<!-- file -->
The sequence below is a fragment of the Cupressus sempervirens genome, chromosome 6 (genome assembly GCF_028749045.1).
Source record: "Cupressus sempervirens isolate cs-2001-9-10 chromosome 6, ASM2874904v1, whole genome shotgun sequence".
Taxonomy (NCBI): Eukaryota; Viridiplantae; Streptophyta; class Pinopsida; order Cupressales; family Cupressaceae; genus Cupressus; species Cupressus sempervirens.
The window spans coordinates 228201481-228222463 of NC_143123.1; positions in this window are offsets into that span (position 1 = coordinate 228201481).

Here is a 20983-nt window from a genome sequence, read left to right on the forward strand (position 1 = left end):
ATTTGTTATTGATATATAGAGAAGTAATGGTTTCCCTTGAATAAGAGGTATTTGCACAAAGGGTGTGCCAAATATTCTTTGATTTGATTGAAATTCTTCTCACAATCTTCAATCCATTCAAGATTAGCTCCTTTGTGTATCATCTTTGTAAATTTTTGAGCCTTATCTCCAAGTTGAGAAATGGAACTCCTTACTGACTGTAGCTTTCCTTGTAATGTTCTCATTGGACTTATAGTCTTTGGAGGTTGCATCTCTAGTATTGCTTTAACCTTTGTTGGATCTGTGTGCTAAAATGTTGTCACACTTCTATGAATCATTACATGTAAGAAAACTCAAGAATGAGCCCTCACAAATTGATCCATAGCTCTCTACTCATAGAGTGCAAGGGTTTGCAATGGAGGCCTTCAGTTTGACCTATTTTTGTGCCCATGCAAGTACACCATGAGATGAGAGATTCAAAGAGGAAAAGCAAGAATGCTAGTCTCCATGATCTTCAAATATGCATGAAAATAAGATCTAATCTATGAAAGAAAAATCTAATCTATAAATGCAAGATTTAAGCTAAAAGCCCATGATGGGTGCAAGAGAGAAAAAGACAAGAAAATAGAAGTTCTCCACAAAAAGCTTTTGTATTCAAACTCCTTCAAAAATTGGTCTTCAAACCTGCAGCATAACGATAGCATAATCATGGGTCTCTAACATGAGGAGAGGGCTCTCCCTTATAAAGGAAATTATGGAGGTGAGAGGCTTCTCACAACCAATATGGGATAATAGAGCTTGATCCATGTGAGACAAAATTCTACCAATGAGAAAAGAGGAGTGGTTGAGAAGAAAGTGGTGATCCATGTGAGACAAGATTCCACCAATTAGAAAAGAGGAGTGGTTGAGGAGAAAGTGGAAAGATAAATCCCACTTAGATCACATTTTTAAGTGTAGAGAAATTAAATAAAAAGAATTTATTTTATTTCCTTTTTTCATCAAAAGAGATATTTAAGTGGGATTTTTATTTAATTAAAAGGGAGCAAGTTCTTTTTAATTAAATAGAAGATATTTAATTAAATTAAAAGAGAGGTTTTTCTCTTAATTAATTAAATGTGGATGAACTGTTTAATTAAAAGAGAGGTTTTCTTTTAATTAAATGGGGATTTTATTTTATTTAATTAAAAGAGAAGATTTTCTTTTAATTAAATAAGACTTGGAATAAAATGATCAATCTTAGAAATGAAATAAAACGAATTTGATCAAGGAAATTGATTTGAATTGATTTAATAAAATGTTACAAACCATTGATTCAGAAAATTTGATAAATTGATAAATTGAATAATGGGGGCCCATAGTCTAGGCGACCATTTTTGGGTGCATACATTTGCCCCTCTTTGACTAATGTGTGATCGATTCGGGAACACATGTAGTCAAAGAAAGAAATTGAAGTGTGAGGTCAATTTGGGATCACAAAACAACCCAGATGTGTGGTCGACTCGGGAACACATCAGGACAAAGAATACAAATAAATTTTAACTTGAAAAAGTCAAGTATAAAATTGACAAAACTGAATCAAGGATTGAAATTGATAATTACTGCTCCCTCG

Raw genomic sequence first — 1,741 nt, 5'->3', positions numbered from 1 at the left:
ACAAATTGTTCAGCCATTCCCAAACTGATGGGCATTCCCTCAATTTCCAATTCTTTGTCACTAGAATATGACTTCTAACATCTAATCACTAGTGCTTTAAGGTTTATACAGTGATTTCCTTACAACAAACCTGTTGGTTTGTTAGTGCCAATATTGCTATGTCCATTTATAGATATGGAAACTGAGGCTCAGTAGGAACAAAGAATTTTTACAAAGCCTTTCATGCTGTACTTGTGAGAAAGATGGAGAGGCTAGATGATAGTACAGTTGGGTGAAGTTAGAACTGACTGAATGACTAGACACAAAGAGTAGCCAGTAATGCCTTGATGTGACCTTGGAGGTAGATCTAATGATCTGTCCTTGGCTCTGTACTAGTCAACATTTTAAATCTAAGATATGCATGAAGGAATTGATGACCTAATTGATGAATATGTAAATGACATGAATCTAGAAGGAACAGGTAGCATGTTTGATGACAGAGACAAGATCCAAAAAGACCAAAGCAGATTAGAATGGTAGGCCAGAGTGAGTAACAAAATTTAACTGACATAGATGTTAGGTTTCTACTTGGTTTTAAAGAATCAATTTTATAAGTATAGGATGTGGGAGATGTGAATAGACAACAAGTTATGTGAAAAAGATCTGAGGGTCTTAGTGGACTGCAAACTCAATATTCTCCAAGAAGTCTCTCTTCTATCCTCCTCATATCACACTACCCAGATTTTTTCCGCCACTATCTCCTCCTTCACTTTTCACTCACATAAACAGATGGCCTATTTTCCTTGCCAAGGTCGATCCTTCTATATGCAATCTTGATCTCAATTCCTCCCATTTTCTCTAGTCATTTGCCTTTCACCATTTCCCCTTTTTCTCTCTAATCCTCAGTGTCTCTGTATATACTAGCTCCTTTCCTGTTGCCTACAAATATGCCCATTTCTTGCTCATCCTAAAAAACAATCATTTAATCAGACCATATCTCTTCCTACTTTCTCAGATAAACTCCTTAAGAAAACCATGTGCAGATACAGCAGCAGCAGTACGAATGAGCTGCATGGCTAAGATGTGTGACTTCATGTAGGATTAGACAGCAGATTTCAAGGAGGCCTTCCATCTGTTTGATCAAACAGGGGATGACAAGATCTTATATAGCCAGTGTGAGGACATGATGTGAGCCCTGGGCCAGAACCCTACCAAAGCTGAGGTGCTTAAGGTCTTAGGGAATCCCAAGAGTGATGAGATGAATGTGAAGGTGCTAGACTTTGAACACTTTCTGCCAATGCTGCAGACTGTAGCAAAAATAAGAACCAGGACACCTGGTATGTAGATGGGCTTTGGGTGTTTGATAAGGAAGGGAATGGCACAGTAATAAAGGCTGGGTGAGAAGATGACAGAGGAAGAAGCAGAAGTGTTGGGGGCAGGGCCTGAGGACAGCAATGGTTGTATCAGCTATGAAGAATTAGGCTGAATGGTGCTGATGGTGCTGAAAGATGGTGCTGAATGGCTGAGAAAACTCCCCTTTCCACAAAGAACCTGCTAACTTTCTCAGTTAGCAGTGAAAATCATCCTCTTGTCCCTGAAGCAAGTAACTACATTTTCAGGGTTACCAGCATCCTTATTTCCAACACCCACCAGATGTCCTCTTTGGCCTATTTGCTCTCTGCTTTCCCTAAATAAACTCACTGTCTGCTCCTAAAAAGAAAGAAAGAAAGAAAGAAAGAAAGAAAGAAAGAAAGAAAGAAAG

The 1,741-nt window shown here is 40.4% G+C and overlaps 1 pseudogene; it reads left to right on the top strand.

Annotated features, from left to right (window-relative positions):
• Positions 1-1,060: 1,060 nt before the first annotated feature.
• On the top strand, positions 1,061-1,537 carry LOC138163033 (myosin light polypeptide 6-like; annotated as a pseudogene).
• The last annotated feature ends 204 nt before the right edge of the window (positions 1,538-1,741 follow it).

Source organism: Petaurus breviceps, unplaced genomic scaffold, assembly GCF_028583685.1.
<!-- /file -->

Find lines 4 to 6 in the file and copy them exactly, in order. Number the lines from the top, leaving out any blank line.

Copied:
The window spans coordinates 228201481-228222463 of NC_143123.1; positions in this window are offsets into that span (position 1 = coordinate 228201481).

Here is a 20983-nt window from a genome sequence, read left to right on the forward strand (position 1 = left end):
ATTTGTTATTGATATATAGAGAAGTAATGGTTTCCCTTGAATAAGAGGTATTTGCACAAAGGGTGTGCCAAATATTCTTTGATTTGATTGAAATTCTTCTCACAATCTTCAATCCATTCAAGATTAGCTCCTTTGTGTATCATCTTTGTAAATTTTTGAGCCTTATCTCCAAGTTGAGAAATGGAACTCCTTACTGACTGTAGCTTTCCTTGTAATGTTCTCATTGGACTTATAGTCTTTGGAGGTTGCATCTCTAGTATTGCTTTAACCTTTGTTGGATCTGTGTGCTAAAATGTTGTCACACTTCTATGAATCATTACATGTAAGAAAACTCAAGAATGAGCCCTCACAAATTGATCCATAGCTCTCTACTCATAGAGTGCAAGGGTTTGCAATGGAGGCCTTCAGTTTGACCTATTTTTGTGCCCATGCAAGTACACCATGAGATGAGAGATTCAAAGAGGAAAAGCAAGAATGCTAGTCTCCATGATCTTCAAATATGCATGAAAATAAGATCTAATCTATGAAAGAAAAATCTAATCTATAAATGCAAGATTTAAGCTAAAAGCCCATGATGGGTGCAAGAGAGAAAAAGACAAGAAAATAGAAGTTCTCCACAAAAAGCTTTTGTATTCAAACTCCTTCAAAAATTGGTCTTCAAACCTGCAGCATAACGATAGCATAATCATGGGTCTCTAACATGAGGAGAGGGCTCTCCCTTATAAAGGAAATTATGGAGGTGAGAGGCTTCTCACAACCAATATGGGATAATAGAGCTTGATCCATGTGAGACAAAATTCTACCAATGAGAAAAGAGGAGTGGTTGAGAAGAAAGTGGTGATCCATGTGAGACAAGATTCCACCAATTAGAAAAGAGGAGTGGTTGAGGAGAAAGTGGAAAGATAAATCCCACTTAGATCACATTTTTAAGTGTAGAGAAATTAAATAAAAAGAATTTATTTTATTTCCTTTTTTCATCAAAAGAGATATTTAAGTGGGATTTTTATTTAATTAAAAGGGAGCAAGTTCTTTTTAATTAAATAGAAGATATTTAATTAAATTAAAAGAGAGGTTTTTCTCTTAATTAATTAAATGTGGATGAACTGTTTAATTAAAAGAGAGGTTTTCTTTTAATTAAATGGGGATTTTATTTTATTTAATTAAAAGAGAAGATTTTCTTTTAATTAAATAAGACTTGGAATAAAATGATCAATCTTAGAAATGAAATAAAACGAATTTGATCAAGGAAATTGATTTGAATTGATTTAATAAAATGTTACAAACCATTGATTCAGAAAATTTGATAAATTGATAAATTGAATAATGGGGGCCCATAGTCTAGGCGACCATTTTTGGGTGCATACATTTGCCCCTCTTTGACTAATGTGTGATCGATTCGGGAACACATGTAGTCAAAGAAAGAAATTGAAGTGTGAGGTCAATTTGGGATCACAAAACAACCCAGATGTGTGGTCGACTCGGGAACACATCAGGACAAAGAATACAAATAAATTTTAACTTGAAAAAGTCAAGTATAAAATTGACAAAACTGAATCAAGGATTGAAATTGATAATTACTGCTCCCTCG